Things to Consider When Positioning Your Log Cabin Summerhouse in Your Garden

You’ve chosen your dream summerhouse. Now you need to think about where you want to build it in your garden.

And it’s not just a case of plonking it anywhere!! There are certain things you really need to consider.

What Do You Want To Use It For?

Work, rest or play?

Is it going to be a place to sit and chill and entertain friends? Somewhere to work, a space for hobbies? To workout?

Whatever you have in mind, it’s going to influence the spot you choose to have your summerhouse.

Garden Office, Art Studio or Home Gym

Plump for somewhere with a lot of natural light but without direct sunlight streaming on to you while you’re trying to work or beat your record on the cross trainer! A north-facing position would therefore be preferable to avoid glare from the sun and keep direct sunlight to a minimum.

Somewhere to Chill and Enjoy your Garden From

You may want to enjoy the sun at different times of the day.

A morning person – if your plans are to appreciate your summerhouse every day with a coffee and a good book before lunch, consider a position facing east or south east in the direction the sun rises to take advance of the morning light.

Enjoy the sun all day – opt for a position facing south, the direction the sun travels throughout the day, to enable you to bask in the sun for as long as possible. It would also be an advantage in the winter months with the sun’s rays helping keep your summerhouse warm.

Late afternoon/evening sun – if you’re wanting to use your summerhouse as a place to wind down at the end of the day, enjoy the sun for as long as you can into the evening and watch the sun set with a cocktail or two, choose a spot facing southwest or west.

Will You Need Planning Permission?

Most summerhouses do not need planning permission.

For those with an eaves height of under 2.5m, an apex roof of under 4m or any other roof height under 3m, the rule of thumb is you are unlikely to need planning permission if you position your summerhouse:

* within 2m (6.6ft) from your property boundary
* at the back or side of your property, not in the front garden

Always check with your local council and their planning department for advice as there can be exceptions to this and planning permission regulations can vary in different parts of the UK.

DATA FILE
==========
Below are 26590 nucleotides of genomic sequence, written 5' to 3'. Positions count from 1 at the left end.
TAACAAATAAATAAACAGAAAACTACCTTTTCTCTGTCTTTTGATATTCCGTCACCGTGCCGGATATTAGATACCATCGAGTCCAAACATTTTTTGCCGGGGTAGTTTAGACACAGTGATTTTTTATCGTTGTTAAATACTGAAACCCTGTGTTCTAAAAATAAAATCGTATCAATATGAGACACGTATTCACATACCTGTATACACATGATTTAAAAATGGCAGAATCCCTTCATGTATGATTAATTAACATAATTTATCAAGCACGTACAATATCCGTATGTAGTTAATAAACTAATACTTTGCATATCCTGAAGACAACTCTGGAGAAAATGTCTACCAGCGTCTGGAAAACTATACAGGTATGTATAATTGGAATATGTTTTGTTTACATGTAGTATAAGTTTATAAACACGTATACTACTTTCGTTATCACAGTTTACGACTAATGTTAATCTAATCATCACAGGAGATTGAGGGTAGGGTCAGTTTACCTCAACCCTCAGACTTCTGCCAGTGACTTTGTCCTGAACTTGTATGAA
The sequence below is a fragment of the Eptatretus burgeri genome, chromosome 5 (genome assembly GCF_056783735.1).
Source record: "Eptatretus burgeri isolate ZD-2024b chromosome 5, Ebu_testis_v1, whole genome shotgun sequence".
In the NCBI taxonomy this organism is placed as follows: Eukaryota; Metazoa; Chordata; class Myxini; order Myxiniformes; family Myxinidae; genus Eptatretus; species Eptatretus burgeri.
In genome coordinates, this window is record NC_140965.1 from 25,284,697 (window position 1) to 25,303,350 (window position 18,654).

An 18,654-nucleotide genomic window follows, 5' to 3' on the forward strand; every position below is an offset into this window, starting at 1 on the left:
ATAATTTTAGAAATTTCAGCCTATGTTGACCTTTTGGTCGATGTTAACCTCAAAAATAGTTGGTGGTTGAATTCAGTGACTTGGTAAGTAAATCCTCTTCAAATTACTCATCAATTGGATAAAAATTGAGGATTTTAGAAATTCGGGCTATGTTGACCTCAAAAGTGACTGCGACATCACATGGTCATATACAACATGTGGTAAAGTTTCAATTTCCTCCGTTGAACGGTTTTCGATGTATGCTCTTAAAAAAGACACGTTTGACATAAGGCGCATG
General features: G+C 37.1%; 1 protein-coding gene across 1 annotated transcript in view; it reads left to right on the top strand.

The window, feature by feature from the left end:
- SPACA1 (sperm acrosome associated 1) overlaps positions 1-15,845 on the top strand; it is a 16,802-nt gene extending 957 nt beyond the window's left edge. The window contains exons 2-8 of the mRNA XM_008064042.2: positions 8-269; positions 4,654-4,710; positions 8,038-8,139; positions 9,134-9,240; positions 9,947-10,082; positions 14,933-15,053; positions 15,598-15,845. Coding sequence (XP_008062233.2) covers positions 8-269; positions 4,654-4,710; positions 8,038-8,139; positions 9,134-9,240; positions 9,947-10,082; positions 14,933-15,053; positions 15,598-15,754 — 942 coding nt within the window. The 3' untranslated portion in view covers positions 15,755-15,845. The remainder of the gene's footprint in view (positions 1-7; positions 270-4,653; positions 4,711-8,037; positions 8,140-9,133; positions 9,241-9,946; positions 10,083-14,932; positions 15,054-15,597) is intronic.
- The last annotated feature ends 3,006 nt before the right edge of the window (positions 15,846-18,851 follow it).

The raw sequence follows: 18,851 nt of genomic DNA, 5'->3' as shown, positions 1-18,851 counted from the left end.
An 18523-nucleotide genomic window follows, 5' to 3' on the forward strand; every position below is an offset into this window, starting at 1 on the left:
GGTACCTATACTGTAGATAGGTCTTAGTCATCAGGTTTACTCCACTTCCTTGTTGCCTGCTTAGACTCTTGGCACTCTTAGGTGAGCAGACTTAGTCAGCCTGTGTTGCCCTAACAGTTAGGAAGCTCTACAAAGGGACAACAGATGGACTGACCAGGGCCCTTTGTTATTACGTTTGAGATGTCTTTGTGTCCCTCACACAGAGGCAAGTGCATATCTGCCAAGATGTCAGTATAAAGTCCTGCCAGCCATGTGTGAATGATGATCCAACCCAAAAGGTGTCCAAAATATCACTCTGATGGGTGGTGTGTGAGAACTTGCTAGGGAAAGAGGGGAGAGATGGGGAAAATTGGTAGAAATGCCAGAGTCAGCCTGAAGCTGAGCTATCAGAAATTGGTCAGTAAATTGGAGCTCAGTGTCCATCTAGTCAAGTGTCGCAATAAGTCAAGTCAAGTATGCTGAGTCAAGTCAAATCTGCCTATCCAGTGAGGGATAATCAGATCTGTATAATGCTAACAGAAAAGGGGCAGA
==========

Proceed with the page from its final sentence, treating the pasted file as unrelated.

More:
You may also like to check my blog Do In Need Planning Permission for a Summerhouse for further information on this.

So you’ve decided what direction you want your summerhouse to face and taken into consideration the distance from your boundary.

What else do you need to think about?

The Practical Side of Building and Maintaining Your Summerhouse

1. It is advisable to have at least half a metre around the summerhouse to allow enough space for the installation, application of treatment and paint and for any future maintenance that might need doing.

2. Make sure the area is not prone to flooding with heavy rainfall to prevent potential water damage and rotting of the timber. As above, having at least half a metre clear around he summerhouse is good for ventilation and helping the timber to dry out.

3. Don’t build too close to overhanging trees and shrubs. They increase the risk of:

* damage from falling branches
* rotting of roof timbers from falling leaves gathering on the roof, collecting water and allowing moisture in

They will also hinder ventilation if the wood needs to dry out – and could make the summerhouse too dark and shady!

4. It’s important to make sure you check the installation area for tree roots, stumps and debris and it is flat, even and well-drained.

5. If you’re wanting to run electricity to your summerhouse, this may affect its position. Check with a qualified electrician for advice on this.


Summerhouses and other outdoor buildings can be easy targets for intruders, especially if they are built a distance from, and out of sight of, your house.

It’s therefore important to think about a position that is out of prying eyes of people in the street and not in a quiet area of your garden which can’t be easily seen from your house.

So, there you have it. By spending a little time and consideration and thinking about these few worthwhile pointers, you can determine the best place for your summerhouse in your garden where it can give you years of enjoyment.

About the author

Jo is the face of Jack's Garden Store and has led our customer service for more than a decade. If you have a garden product question, she's got the answer! Unless she hasn't, in which case she'll call you back when she does...

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